and we had a blast.

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The theater was amazing! It was ginormous! It was built during the depression in 1931 and was the largest theater in the city. It still has the old fashioned architecture which is a marvel to look at. There were paintings throughout the theater that were stunning as well.

I didn’t have an opportunity to photograph the outside, unfortunately. Being that it was a big name concert, professional photography gear was not permitted inside so I could only use my phone to take pictures. I’m glad I could at least get these photos though!

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I hope you enjoyed this sneak peek into the Palace Theater. If you’ve never been there, I am now one of those people that highly recommends it.

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Rob Zombie put on an amazing show! Honestly, it was the best concert I’ve ever been to. What’s the best concert you’ve been to and where was it held? Share your story below in the comments!

Until next time,

“Now raise your goblet of rock. It’s a toast to those who rock!”

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Travel to: Saratoga Monument

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Atop the tallest hill in the area of Old Saratoga (Schuylerville, NY), sits the Saratoga Monument. The obelisk reaches for the clouds at a towering 155 ft! What is this monstrosity doing in a tiny town, you ask? It’s to commemorate the American victory of the Battle of Saratoga, during the Revolutionary War. This area is rich with history and the Battle of Saratoga is said to be one of the most important battles within the last 1000 years.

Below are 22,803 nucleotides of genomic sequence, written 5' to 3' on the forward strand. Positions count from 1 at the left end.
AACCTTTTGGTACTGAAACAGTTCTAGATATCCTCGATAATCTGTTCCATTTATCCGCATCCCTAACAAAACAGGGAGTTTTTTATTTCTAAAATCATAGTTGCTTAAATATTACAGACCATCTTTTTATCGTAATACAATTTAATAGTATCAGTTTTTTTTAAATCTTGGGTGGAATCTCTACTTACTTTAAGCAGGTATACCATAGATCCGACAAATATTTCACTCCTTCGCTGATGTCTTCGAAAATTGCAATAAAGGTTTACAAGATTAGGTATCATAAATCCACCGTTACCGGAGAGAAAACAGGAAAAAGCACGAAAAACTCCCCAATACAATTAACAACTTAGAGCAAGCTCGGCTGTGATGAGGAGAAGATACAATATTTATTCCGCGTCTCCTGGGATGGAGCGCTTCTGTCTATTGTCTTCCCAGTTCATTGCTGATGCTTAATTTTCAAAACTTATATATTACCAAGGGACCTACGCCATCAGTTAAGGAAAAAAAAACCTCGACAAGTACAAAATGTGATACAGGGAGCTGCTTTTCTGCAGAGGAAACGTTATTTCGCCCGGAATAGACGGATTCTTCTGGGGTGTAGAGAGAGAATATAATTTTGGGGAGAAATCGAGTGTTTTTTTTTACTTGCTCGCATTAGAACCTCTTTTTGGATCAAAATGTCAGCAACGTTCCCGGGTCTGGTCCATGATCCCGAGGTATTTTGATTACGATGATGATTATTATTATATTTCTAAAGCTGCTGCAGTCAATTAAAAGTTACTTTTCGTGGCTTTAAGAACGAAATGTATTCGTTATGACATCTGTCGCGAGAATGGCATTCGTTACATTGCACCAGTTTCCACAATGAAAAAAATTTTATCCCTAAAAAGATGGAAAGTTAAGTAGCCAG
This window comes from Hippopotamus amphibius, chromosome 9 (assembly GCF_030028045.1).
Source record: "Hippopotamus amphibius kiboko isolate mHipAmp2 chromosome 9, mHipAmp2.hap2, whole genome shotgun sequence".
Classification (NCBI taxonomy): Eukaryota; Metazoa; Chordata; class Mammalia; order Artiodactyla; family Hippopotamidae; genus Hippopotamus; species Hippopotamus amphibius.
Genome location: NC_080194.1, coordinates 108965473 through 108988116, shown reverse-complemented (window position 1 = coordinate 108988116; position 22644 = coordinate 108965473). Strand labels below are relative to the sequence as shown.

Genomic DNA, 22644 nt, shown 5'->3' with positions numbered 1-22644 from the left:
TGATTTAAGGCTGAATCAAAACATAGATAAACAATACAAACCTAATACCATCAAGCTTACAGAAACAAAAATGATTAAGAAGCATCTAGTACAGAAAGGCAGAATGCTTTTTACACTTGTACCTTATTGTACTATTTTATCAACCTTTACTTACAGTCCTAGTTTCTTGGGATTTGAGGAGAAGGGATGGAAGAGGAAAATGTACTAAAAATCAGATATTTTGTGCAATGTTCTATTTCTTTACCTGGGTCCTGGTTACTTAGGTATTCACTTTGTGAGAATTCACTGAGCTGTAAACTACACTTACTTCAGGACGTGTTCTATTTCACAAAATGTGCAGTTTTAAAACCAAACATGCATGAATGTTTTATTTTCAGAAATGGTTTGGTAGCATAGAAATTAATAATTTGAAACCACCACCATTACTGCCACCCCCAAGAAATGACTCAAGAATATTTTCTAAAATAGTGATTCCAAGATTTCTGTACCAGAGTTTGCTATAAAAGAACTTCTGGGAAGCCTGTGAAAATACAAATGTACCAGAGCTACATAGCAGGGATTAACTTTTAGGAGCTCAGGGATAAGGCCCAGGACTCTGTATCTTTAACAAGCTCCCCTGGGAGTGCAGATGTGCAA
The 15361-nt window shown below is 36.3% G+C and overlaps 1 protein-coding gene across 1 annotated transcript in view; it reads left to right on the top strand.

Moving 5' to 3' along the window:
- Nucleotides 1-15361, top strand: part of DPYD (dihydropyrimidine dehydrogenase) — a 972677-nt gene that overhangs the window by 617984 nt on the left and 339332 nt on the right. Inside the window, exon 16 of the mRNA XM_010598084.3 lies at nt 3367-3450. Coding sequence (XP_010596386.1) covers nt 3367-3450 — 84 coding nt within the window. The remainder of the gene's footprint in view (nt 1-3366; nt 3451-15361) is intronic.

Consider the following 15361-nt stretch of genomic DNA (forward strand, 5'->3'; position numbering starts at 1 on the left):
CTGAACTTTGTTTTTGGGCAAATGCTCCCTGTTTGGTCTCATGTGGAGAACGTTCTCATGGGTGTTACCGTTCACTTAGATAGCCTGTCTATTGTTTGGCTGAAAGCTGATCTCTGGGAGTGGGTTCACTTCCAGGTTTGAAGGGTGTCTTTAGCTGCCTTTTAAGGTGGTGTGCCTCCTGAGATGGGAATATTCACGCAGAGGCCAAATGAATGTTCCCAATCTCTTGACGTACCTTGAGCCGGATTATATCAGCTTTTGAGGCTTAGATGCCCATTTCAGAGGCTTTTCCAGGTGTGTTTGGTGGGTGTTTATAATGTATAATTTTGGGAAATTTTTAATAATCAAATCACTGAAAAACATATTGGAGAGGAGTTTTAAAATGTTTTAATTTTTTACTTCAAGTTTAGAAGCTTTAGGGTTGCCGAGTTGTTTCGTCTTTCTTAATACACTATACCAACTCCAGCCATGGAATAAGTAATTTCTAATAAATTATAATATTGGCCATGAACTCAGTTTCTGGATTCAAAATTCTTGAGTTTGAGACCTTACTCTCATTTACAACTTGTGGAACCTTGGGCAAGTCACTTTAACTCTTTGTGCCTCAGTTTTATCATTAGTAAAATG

The monument was not built after the battle in 1777 but rather a hundred years later from 1877- 1882. A group of citizens banded together and after acquiring the plot of land, built the monument to commemorate the American victory and to teach and remind people of the American Revolution.

On each side of the monument, resides a statue honoring the generals that had a great influence on the war. Facing north is General Heratio Gates, to the west General Daniel Morgan and to the east General Philip Schuyler facing the direction of his home (another historical site I will explore and share at a later date). But wait, that was only three statues. Facing south is an empty niche recognizing the leadership of Benedict Arnold.

There is a staircase that leads all the way to the top of the tower. I have yet to check out this feature but hopefully soon I will be able to see it for myself and share my photos with you!

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I hope you enjoyed my mini tour of Saratoga Monument. There is much more to learn and see. If you are ever in the area, prepare for a history lesson!

On a side note, a few weeks ago was the Turning Point Parade to honor those who fought in the Revolutionary War. This is an annual event and another reason to visit Old Saratoga.

Thanks for reading! I hope you enjoyed learning a bit of American history. Have anything to add? Leave a comment below!

Until next time,

“Aim small, miss small.”

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This isn’t how you leave your mark in history. Please don’t vandalize!

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Sources: www.revolutionaryday.com , www.nps.gov

Things To Do: Turning Point Parade

A couple weekends ago, the annual Turning Point Parade passed through town. This is the second year I’ve spectated with family and friends. The weather was beautiful and the parade seems to get better every year! The Turning Point Parade commemorates the American victory at the Battle of Saratoga on October 17, 1777 during the American Revolutionary War.

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Until next time,

“Americans love a winner and will not tolerate a loser. Americans play to win all the time.”

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To learn more about the Turning Point Parade & Festival and what it represents check out the website: www.turningpointparade.com